Pictures from Senegal

Sunday, April 4


There are quite a lot of fish consumed in Senegal. Not by me, of course, but it’s a huge part of the country’s economy. So it’s only natural that fishing becomes a part of the tourism world as well. And although I wouldn’t call it a patriotic duty or anything, I definitely felt I had to try it out for myself.

Last weekend, my fellow volunteers and I rented another amazing house on the ocean front coast in the town of Popenguine. The volunteer that lives there organized a fishing trip with some of his friends in town. We woke up early on a Sunday morning and hiked across town to their launching point.

Set back a hundred feet from the shore were the wooden boats resting on logs in the sand between two houses. The boats are long and narrow, like gondolas. I’m sure there’s a better name for them, but I don’t know it. They’re painted vibrant primary colors with the name of the person who owns the boat and a year. A small motor, like the kind you’d use for canoe fishing, was brought out and attached to the back of the boat. It was secured with rope. With the help of about 20 Senegalese men, we pushed two boats out with 5 Americans and 2 Senegalese guides per boat into a very black ocean.

Motoring 12 kilometers west and directly into the ocean, we could hardly make out the shore between the mists. What looked like a four large hooks welded together to be thrown over a medieval castle wall yet to be scaled was actually thrown down to act as an anchor. I couldn’t tell you if it worked.

We sat neatly aligned up the middle of the boat on slabs of wood resting on ledges carved on each side. Leaning to one side caused the whole boat to rock; making movement a coordinated effort. 8x10 pieces of plywood were passed out which contained yards of fishing line wrapped lengthwise around it. At the end was a hook, followed by a weight, and another hook. Raw fish was brought as bait, diced up, and passed out. Luckily, I was able to ask a friend to bait for me.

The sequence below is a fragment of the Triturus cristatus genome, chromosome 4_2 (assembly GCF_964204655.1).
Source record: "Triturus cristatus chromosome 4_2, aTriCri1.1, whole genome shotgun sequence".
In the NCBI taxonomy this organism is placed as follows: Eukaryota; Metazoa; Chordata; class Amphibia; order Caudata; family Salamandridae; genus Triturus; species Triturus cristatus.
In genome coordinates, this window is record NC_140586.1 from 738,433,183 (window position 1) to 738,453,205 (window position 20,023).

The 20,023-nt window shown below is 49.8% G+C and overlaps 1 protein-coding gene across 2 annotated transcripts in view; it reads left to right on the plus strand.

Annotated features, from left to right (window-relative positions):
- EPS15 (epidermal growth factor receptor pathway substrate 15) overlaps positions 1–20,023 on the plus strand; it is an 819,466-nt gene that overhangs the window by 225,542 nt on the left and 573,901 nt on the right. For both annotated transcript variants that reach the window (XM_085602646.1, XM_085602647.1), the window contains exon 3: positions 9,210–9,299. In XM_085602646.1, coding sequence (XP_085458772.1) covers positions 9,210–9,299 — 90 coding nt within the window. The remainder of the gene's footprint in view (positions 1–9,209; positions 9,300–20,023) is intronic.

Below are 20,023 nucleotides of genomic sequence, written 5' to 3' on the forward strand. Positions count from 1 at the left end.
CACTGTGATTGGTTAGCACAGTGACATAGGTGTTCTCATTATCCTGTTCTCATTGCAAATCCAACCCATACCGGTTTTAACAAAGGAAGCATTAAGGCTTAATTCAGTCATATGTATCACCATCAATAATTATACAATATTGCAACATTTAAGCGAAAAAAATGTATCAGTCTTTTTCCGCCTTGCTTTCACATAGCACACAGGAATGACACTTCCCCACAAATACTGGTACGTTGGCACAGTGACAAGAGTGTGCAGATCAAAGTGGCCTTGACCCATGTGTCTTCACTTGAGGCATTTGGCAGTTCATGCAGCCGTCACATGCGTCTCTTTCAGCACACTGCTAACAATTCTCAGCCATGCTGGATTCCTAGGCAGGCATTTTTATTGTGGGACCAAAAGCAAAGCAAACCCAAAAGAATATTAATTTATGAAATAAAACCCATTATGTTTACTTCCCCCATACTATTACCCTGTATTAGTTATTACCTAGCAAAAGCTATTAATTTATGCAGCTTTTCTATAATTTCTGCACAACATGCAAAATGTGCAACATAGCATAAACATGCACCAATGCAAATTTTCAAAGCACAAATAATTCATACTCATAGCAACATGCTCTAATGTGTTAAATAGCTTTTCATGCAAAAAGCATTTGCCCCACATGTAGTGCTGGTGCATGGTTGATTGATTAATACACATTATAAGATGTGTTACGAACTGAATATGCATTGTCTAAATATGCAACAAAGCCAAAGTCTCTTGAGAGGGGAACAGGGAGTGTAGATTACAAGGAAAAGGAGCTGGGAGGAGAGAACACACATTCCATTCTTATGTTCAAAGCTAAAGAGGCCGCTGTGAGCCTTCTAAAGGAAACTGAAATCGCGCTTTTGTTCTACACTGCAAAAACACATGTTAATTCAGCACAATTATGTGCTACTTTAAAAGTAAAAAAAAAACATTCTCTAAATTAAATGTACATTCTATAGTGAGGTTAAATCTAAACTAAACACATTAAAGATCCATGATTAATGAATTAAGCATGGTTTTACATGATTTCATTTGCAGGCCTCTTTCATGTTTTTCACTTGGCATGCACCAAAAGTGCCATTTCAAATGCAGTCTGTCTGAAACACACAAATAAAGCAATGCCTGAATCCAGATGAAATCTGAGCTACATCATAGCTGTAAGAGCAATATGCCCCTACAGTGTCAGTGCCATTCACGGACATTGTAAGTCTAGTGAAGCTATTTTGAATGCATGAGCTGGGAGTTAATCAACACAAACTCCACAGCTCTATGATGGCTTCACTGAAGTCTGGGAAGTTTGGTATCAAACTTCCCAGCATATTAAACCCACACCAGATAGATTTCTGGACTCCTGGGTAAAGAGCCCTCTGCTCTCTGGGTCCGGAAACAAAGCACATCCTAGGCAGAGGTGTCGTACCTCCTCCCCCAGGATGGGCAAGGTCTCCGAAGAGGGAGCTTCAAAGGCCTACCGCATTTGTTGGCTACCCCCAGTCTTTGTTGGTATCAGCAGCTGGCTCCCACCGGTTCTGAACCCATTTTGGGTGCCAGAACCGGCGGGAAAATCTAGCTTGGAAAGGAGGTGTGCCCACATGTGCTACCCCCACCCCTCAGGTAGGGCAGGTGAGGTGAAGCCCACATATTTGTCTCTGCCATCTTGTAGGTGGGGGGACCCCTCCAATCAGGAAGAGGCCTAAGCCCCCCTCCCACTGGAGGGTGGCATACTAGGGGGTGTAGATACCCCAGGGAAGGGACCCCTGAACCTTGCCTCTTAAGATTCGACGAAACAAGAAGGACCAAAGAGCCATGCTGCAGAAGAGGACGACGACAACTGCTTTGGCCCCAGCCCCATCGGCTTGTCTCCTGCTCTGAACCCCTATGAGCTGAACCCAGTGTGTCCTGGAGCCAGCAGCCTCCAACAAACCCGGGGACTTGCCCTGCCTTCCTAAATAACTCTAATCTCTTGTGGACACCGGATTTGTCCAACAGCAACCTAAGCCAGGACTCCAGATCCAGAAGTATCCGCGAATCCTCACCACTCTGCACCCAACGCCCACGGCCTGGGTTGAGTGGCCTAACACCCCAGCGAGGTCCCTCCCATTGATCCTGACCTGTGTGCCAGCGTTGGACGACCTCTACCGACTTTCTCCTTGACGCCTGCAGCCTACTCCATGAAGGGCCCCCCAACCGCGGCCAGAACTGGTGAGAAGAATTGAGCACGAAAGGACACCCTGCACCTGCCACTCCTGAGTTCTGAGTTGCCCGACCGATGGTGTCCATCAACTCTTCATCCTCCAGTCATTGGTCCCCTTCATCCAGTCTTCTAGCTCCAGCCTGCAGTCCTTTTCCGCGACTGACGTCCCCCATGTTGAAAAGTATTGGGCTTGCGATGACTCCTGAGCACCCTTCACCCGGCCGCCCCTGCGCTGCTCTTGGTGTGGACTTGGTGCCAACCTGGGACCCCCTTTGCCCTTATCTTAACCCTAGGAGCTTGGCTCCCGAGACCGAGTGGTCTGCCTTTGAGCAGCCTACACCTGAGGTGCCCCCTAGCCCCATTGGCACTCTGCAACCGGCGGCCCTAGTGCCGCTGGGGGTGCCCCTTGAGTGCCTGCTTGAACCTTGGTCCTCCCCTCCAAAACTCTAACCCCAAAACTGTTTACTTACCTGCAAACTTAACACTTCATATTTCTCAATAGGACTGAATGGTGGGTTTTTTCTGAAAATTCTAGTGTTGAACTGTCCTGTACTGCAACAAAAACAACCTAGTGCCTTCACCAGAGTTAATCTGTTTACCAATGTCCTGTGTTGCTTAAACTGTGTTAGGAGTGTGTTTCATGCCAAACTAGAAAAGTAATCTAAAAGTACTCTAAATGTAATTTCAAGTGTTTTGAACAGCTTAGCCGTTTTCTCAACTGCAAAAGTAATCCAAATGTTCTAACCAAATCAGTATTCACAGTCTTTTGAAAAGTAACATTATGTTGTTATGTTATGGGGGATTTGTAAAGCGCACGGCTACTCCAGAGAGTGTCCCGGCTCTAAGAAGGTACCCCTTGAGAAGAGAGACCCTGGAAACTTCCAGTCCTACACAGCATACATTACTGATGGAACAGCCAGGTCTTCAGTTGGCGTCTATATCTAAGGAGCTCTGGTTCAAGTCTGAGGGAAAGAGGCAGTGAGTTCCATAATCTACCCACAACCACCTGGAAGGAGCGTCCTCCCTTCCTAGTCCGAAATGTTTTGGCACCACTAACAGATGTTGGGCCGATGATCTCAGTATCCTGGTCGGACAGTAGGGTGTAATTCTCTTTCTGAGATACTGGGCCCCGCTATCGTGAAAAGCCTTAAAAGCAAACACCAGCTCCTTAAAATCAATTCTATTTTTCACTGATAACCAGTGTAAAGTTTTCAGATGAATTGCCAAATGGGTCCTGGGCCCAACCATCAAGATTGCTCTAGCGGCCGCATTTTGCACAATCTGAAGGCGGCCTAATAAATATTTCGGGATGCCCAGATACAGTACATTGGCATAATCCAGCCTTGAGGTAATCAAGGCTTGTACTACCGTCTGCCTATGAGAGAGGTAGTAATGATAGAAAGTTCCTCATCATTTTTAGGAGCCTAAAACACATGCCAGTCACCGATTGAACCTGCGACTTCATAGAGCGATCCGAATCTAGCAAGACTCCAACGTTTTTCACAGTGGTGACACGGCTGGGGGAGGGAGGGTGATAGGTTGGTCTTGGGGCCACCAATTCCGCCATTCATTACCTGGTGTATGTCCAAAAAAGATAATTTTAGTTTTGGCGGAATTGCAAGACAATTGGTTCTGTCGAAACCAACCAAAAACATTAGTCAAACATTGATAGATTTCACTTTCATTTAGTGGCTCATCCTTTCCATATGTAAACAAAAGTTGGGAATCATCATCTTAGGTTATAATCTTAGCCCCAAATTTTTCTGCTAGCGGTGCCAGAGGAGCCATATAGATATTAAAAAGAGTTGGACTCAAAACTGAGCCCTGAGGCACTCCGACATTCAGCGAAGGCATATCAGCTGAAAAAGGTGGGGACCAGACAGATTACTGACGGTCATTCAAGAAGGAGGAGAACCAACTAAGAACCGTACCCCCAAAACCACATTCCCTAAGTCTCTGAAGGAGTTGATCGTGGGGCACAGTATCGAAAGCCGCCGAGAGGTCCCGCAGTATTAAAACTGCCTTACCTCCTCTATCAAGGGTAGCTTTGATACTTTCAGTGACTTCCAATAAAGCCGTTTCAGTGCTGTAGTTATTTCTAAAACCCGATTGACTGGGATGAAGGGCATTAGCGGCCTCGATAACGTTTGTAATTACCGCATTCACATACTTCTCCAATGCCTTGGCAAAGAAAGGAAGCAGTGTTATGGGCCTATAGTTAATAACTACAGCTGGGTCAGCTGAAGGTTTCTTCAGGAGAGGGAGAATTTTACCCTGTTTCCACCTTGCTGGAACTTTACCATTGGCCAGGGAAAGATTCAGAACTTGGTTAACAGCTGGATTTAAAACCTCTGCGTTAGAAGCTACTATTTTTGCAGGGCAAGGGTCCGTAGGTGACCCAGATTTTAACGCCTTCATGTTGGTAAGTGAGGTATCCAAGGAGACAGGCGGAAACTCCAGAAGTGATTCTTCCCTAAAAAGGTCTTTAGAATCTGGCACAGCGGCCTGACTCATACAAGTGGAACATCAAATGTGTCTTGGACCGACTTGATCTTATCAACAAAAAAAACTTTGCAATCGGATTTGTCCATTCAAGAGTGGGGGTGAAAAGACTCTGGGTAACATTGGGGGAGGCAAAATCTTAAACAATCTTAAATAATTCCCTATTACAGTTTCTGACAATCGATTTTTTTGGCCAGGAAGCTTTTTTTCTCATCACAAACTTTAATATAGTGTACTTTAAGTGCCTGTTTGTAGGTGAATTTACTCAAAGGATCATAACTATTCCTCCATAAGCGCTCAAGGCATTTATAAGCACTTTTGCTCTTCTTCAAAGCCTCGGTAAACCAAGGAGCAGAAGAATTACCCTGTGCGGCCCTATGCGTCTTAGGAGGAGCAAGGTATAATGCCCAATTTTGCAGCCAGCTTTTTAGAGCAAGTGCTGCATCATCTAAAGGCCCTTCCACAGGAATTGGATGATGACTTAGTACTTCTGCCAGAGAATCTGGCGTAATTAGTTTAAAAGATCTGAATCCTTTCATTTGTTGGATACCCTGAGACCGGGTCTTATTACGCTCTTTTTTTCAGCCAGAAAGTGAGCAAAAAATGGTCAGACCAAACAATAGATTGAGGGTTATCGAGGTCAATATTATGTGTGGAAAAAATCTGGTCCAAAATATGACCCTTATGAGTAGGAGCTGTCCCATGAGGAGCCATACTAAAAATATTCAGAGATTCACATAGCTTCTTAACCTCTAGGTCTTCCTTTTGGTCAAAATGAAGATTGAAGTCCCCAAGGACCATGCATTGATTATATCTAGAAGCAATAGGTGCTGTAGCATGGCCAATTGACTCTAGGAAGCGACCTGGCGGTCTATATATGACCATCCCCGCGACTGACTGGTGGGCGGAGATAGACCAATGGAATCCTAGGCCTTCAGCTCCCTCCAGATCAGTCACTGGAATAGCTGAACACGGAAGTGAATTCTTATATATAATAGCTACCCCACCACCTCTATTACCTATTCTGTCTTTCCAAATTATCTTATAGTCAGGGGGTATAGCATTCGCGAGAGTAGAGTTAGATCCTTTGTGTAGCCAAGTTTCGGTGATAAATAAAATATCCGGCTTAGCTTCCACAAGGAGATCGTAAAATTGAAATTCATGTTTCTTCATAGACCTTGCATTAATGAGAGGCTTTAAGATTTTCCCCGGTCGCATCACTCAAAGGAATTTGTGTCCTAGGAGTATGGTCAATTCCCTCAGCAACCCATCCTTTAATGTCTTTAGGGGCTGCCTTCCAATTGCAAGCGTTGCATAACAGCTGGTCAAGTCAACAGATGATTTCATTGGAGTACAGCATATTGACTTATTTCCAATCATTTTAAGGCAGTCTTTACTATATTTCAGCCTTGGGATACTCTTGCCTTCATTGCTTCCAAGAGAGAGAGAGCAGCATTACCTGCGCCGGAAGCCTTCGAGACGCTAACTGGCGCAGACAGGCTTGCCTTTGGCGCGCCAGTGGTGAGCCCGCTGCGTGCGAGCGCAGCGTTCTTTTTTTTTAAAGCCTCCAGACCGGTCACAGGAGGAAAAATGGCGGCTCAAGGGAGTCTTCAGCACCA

We dropped our lines and started catching fish about 10 minutes later. I couldn’t tell you what kind, but they were grey and white and about 8 inches long. A line only stayed in for about 4 minutes before it would have to be brought up either with a fish or to remedy a lack of bait.

To pass the time, we chatted or spotted jelly fish floating by. They jelly fish were the size of an upside down cereal bowl. They were mostly red with white spots and white looking tentacles only a few inches long. They could only be seen when they were basically at the surface. They seemed to travel relatively alone- or we couldn’t see the others. And every time we saw one the camera couldn’t be unburied from its waterproof protection fast enough to catch the evidence.

We were told there was quite a current that prevented us from catching the big fish and in larger quantities… so we changed locations every so often. But the water was choppy, so within a short period of time 4 out of 5 Americans on our boat felt seasick and we decided to head back a bit early.

The rest of the afternoon was spent swimming, napping, and drinking beers on the porch while admiring the view. In the evening, we gutted and grilled the fish (about 9 total), and made yassa poulet (onion and vinegar sauce with white rice and chicken) and meatballs to soak up all the beer. In the evening we built a bonfire pit, took several attempts to create a roaring fire, set off rocket fireworks out of the empty beer bottles, and played beer pong. It was hands-down one of my favorite days in Senegal.

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